“Yea, woe is me, if I preach not the gospel!” (1 Corinthians 1:16)
“Knowing therefore the terror of the Lord, we persuade men.” (2 Corinthians 5:11)
While none of us would anticipate spreading God’s word to the extent that Paul did, nevertheless we should take seriously our obligation to do what we can.
Paul in his letter to Titus whom he had left in the island of Crete, wrote, “One of themselves, even a prophet of their own, said, ‘The Cretians are way liars, evil beast, slow bellies.’” (Titus 1:12) He then adds, “This witness is true.” The problem was that the Christians there were falling into some of the same sins characteristic of the people around them.
Christian people always need to be careful that they do not fall into the sins of the nation in which they live. What are some of the great American sins?
- Profanity is certainly one. The taking of God’s name in vain as well as other forms of unacceptable speech is so common in America that we must all beware lest we fall into this bad habit.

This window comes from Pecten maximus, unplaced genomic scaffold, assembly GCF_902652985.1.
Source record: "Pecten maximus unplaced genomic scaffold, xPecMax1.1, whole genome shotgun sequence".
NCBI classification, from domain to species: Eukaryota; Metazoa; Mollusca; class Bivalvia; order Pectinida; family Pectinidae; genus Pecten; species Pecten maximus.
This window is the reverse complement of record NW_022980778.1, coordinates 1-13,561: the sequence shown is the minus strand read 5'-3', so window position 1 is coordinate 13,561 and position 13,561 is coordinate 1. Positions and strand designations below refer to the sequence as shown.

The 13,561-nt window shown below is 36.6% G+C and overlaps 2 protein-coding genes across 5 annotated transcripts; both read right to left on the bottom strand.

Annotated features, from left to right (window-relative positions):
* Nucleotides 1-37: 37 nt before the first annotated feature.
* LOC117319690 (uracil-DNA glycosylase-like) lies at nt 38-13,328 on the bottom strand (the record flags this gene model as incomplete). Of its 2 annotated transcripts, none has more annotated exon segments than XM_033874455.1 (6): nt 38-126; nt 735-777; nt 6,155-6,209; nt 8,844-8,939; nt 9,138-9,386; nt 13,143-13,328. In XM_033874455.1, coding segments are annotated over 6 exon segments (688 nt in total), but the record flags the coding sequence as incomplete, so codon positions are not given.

- Materialism is another. As a people Americans seemed obsessed with material things: houses, cars, clothes, etc. Money and the things money can buy dominate the lives of many. We must beware that we do not become caught up in the fixation with material prosperity.
- Cares of this world is still another. Jesus said, “Take no thought for your life, what ye shall eat, or what ye shall drink; nor yet for your body, what ye shall put.” (Matthew 6:25) Then He adds a few verses latter, “For after all these things do the Gentiles seek.” (Matthew 6:32).
It would certainly be correct to say that after all these things do the American people seek. Let’s be careful that we do not let the cares of this world run and ruin our lives.
Several of the Psalms in the Old Testament are calls to worship. For example, Psalm 95 opens with these words: “O come, let us sing unto the Lord: let us make a joyful noise to the rock of our salvation.” (Psalm 95:1) Then, a few verses later, we are further urged to worship God: “O come, let us worship and bow down: let us kneel before the Lord our maker.” (Psalm 95:6)
But why? Why should we worship God? This Psalm offers two compelling reasons. First, we should worship God because: “The Lord is a great God, and a great King above all gods.”